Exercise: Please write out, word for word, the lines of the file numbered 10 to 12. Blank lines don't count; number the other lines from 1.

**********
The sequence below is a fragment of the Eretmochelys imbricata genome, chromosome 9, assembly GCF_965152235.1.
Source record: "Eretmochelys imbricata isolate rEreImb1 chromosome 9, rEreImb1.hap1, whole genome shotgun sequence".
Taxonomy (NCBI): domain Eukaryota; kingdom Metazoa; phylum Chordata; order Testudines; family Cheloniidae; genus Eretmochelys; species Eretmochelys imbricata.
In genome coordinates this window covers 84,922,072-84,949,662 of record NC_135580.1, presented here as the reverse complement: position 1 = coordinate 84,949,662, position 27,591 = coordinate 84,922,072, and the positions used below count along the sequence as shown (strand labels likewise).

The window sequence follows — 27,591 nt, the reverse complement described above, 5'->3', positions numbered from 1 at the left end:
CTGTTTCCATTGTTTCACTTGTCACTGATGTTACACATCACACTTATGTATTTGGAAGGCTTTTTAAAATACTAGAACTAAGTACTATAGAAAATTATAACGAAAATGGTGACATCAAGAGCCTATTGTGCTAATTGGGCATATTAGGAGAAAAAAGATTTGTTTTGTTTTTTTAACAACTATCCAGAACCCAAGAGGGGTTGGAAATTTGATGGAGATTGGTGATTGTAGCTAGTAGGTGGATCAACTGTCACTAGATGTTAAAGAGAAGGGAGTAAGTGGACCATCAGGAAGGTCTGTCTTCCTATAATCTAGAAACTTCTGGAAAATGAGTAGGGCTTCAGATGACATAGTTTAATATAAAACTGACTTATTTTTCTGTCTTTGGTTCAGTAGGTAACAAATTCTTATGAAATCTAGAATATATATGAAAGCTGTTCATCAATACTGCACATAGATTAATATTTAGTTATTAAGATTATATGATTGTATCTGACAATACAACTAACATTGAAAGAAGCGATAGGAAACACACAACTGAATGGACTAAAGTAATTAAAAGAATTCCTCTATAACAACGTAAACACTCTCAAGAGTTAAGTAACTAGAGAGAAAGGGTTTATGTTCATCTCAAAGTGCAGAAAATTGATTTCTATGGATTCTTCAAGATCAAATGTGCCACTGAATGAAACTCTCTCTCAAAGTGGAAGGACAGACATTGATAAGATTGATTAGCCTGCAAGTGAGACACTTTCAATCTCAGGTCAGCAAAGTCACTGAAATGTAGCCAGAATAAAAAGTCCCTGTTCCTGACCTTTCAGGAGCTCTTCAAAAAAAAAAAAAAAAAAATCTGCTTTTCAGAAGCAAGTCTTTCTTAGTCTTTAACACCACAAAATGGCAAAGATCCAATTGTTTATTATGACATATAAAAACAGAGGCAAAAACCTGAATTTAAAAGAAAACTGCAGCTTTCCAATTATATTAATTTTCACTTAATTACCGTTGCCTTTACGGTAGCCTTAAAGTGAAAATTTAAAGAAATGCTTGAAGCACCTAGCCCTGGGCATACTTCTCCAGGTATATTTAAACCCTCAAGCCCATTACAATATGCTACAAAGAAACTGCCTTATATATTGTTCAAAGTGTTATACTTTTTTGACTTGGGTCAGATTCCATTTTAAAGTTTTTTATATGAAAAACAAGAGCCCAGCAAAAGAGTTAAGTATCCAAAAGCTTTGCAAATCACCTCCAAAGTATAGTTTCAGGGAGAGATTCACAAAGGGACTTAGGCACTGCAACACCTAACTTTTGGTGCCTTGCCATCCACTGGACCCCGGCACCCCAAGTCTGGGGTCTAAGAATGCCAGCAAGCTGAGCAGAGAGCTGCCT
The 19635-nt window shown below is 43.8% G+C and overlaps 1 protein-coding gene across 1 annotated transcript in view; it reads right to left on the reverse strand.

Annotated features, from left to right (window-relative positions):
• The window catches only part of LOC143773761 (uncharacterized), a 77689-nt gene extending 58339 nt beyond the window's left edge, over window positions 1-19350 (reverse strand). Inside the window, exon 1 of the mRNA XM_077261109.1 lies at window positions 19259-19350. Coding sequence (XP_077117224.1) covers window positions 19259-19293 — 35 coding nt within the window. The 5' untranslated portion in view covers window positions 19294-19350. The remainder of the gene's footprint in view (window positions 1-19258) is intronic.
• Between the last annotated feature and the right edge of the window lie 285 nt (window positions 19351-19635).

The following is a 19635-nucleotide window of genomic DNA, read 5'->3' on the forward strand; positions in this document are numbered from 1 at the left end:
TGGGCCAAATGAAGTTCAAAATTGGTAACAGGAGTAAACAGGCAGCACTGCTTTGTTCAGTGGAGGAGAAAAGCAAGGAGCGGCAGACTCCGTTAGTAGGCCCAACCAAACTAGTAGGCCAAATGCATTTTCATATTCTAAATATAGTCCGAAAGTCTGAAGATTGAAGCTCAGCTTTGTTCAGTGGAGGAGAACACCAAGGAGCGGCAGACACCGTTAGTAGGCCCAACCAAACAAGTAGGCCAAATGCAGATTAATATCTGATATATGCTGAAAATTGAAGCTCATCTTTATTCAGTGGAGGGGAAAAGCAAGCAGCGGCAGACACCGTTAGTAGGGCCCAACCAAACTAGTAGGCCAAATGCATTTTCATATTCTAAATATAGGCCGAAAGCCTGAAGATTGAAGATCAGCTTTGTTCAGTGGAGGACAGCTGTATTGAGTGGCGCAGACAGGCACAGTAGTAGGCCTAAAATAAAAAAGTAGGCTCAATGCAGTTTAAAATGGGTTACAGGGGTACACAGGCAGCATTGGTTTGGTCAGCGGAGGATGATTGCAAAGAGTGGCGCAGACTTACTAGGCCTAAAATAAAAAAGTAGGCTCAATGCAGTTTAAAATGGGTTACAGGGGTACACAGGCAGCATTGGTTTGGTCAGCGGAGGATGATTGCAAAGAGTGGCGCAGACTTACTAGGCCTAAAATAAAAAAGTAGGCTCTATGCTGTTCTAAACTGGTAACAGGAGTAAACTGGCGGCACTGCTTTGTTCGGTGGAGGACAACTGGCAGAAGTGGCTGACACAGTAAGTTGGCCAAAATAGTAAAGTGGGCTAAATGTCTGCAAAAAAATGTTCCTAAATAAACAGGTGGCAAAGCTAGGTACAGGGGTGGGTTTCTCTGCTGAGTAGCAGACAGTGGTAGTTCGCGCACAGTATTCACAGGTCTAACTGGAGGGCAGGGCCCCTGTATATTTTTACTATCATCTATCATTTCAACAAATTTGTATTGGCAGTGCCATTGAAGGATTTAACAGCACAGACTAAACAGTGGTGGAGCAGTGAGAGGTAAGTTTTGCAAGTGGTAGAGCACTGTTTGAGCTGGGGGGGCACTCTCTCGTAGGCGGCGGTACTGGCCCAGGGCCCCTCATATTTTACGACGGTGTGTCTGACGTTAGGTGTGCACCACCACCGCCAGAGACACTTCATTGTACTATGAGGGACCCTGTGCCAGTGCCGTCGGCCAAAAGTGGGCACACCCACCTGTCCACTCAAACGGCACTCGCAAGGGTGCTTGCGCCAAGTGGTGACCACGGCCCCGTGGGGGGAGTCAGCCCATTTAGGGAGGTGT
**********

• Between the last annotated feature and the right edge of the window lie 285 nt (window positions 19351-19635).

The following is a 19635-nucleotide window of genomic DNA, read 5'->3' on the forward strand; positions in this document are numbered from 1 at the left end:
TGGGCCAAATGAAGTTCAAAATTGGTAACAGGAGTAAACAGGCAGCACTGCTTTGTTCAGTGGAGGAGAAAAGCAAGGAGCGGCAGACTCCGTTAGTAGGCCCAACCAAACTAGTAGGCCAAATGCATTTTCATATTCTAAATATAGTCCGAAAGTCTGAAGATTGAAGCTCAGCTTTGTTCAGTGGAGGAGAACACCAAGGAGCGGCAGACACCGTTAGTAGGCCCAACCAAACAAGTAGGCCAAATGCAGATTAATATCTGATATATGCTGAAAATTGAAGCTCATCTTTATTCAGTGGAGGGGAAAAGCAAGCAGCGGCAGACACCGTTAGTAGGGCCCAACCAAACTAGTAGGCCAAATGCATTTTCATATTCTAAATATAGGCCGAAAGCCTGAAGATTGAAGATCAGCTTTGTTCAGTGGAGGACAGCTGTATTGAGTGGCGCAGACAGGCACAGTAGTAGGCCTAAAATAAAAAAGTAGGCTCAATGCAGTTTAAAATGGGTTACAGGGGTACACAGGCAGCATTGGTTTGGTCAGCGGAGGATGATTGCAAAGAGTGGCGCAGACTTACTAGGCCTAAAATAAAAAAGTAGGCTCAATGCAGTTTAAAATGGGTTACAGGGGTACACAGGCAGCATTGGTTTGGTCAGCGGAGGATGATTGCAAAGAGTGGCGCAGACTTACTAGGCCTAAAATAAAAAAGTAGGCTCTATGCTGTTCTAAACTGGTAACAGGAGTAAACTGGCGGCACTGCTTTGTTCGGTGGAGGACAACTGGCAGAAGTGGCTGACACAGTAAGTTGGCCAAAATAGTAAAGTGGGCTAAATGTCTGCAAAAAAATGTTCCTAAATAAACAGGTGGCAAAGCTAGGTACAGGGGTGGGTTTCTCTGCTGAGTAGCAGACAGTGGTAGTTCGCGCACAGTATTCACAGGTCTAACTGGAGGGCAGGGCCCCTGTATATTTTTACTATCATCTATCATTTCAACAAATTTGTATTGGCAGTGCCATTGAAGGATTTAACAGCACAGACTAAACAGTGGTGGAGCAGTGAGAGGTAAGTTTTGCAAGTGGTAGAGCACTGTTTGAGCTGGGGGGGCACTCTCTCGTAGGCGGCGGTACTGGCCCAGGGCCCCTCATATTTTACGACGGTGTGTCTGACGTTAGGTGTGCACCACCACCGCCAGAGACACTTCATTGTACTATGAGGGACCCTGTGCCAGTGCCGTCGGCCAAAAGTGGGCACACCCACCTGTCCACTCAAACGGCACTCGCAAGGGTGCTTGCGCCAAGTGGTGACCACGGCCCCGTGGGGGGAGTCAGCCCATTTAGGGAGGTGT